A Short History of the ISO 27000 Standards
The History of The ISO 27000 Series Although the concept of a series was only conceived and announced in 2005, some of the constituent standards pre-date this considerably. The following potted history maps the main developments with respect to these in chronological order.
THE INITIAL SEEDS
The seeds of the standards were sown originally by the UK Government's DTI (Department of Trade and Industry). Their Commercial Computer Security Centre (known as the CCSC) was charged with several major tasks in this area. One of these was to create a security evaluation criteria for IT security products, whilst another was the creation of a code of good security practice for information security.
The first of these led to the creation of what became known as ITSEC. The second led to the publication of a document known as DISC PD003, which followed further development by the Manchester based NCC (National Computing Centre) and a consortium of user organizations.
PD0003 was organized into 10 sections, each outlining numerous objective and controls. Despite being published in the early 1990's its format and content still very much resemble the current ISO 17799/27002 standard.
The PD0003 document continued development under the custodianship of BSI. It eventually became a formal standard, known as BS7799, in 1995.
Development now continued on two major fronts. BSI developed another standard, a specification of an Information Security Management System. This was published in 1998 as BS7799-2, and was eventually to become ISO 27001.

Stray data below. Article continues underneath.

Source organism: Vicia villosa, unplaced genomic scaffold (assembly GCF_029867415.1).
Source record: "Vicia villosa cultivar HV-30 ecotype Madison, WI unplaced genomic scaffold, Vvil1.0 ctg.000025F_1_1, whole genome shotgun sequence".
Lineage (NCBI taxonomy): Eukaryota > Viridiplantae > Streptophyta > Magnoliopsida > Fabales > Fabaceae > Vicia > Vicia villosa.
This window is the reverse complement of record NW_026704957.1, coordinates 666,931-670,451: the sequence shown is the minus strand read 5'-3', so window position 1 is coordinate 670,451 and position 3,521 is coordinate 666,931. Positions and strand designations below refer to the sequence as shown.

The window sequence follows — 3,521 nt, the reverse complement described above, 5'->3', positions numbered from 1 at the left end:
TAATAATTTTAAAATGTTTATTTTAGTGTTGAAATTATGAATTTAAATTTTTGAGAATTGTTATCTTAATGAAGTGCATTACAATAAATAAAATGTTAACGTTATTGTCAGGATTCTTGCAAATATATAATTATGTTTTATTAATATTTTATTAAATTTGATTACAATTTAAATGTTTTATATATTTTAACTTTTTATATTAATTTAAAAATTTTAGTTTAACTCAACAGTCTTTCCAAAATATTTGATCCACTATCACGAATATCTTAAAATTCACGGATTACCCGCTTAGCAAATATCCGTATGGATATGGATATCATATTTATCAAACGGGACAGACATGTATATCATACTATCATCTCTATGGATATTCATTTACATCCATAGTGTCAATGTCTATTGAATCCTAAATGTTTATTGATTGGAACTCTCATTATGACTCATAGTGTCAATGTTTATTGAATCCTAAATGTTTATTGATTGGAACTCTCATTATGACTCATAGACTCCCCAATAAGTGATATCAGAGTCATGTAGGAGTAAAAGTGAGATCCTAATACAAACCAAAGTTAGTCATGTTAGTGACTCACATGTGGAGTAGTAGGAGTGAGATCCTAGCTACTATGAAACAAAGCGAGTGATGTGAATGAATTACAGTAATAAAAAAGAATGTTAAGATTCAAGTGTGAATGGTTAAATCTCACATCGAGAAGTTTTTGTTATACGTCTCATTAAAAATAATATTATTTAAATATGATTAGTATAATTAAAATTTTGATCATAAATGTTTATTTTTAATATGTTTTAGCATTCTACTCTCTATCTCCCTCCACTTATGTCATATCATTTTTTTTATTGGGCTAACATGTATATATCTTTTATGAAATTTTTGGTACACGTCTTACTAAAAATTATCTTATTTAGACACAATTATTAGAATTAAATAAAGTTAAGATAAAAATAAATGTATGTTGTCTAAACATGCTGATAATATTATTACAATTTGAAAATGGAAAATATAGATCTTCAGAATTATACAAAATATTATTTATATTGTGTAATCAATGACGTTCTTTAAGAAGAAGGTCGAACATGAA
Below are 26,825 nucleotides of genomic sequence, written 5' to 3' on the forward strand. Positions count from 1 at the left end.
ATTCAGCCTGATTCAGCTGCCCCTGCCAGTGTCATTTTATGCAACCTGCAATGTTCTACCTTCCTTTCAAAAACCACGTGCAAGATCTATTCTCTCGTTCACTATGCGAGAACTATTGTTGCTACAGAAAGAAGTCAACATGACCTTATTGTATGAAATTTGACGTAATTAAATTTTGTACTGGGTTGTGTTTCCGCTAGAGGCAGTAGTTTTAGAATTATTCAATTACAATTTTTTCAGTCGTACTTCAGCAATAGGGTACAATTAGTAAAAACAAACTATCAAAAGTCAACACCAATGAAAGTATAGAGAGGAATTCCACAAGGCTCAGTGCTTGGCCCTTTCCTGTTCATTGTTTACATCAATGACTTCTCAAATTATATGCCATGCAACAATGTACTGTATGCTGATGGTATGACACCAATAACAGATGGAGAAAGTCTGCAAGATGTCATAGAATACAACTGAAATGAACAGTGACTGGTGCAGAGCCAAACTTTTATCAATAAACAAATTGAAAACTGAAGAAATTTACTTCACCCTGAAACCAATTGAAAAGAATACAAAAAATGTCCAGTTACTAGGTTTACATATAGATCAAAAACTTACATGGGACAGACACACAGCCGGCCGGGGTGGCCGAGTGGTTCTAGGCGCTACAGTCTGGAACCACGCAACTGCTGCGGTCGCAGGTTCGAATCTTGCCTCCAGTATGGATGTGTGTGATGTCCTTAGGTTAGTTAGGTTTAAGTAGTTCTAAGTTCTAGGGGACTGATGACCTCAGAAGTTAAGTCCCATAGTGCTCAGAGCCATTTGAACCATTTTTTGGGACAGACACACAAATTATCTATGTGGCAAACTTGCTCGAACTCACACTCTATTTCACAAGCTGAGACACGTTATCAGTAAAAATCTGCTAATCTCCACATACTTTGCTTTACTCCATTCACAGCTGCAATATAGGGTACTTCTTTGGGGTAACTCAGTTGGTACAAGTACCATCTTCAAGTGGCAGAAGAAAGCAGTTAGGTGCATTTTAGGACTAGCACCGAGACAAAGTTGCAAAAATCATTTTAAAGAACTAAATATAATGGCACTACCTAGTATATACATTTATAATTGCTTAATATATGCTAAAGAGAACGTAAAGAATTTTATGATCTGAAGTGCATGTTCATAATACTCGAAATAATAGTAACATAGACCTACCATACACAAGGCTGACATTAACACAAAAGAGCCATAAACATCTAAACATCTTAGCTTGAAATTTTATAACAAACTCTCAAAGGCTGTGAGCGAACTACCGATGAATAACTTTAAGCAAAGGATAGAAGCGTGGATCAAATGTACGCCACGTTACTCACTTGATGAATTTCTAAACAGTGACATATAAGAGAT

In the meantime, BS7799-1 came under the auspices of ISO, being fast tracked to become ISO/IEC 17799 in December of 2000. The momentum behind the standards increased as a result.
THE ISO STANDARDS
Despite its recent publication, a major revision of ISO 17799 was initiated at the Olso meeting of the ISO/IEC JTC1 SC27 Working Group in April of 2001. Comments were invited and these were considered over a lengthy period and at various Working Group Meetings (Seoul 2001, Berlin and Warsaw 2002, Quebec City and Paris 2003). Following the Singapore meeting in 2004, a new version of the standard was put to an FCD ballot and passed. The Berlin 2004 meeting further advanced this into a Draft International Standard (DIS). This was ratified at a meeting in Fortaleza in 2004 and confirmed in April 2005, at the Vienna meeting. The new version of ISO/IEC 17799 was finally published in June 2005.
BS7799-2 followed a less complicated route. It was already very much aligned with the approach adopted by other ISO specifications, such as ISO 9000, and hence its adoption as ISO 27001 was more straight forward, with fewer comments to process. This was published in October 2005.
Late in 2007, to align the series numbering system, ISO 17799 was renamed to ISO 27002.
OTHER ISO 27000 STANDARDS
Following the decision to create a series of related standards in 2005, the JTC 1/SC 27 committee initiated the development of a number of them. ISO 27000, ISO 27004 and ISO 27005 are all under active development (current stage 40.60).
Other standards within the series are now also emerging, such as ISO 27799. For projections on future publications, see our Future Standards page.
What is JTC 1/SC 27?
Standards developments within ISO is overseen and managed by Joint Technical Committees. In the case of information technology, which embraces information security, this is ISO/IEC JTC 1 (Joint Technical Committee 1). In 1988 a sub-committee of this was established specifically for 'Security Techniques'. This is known as SC27.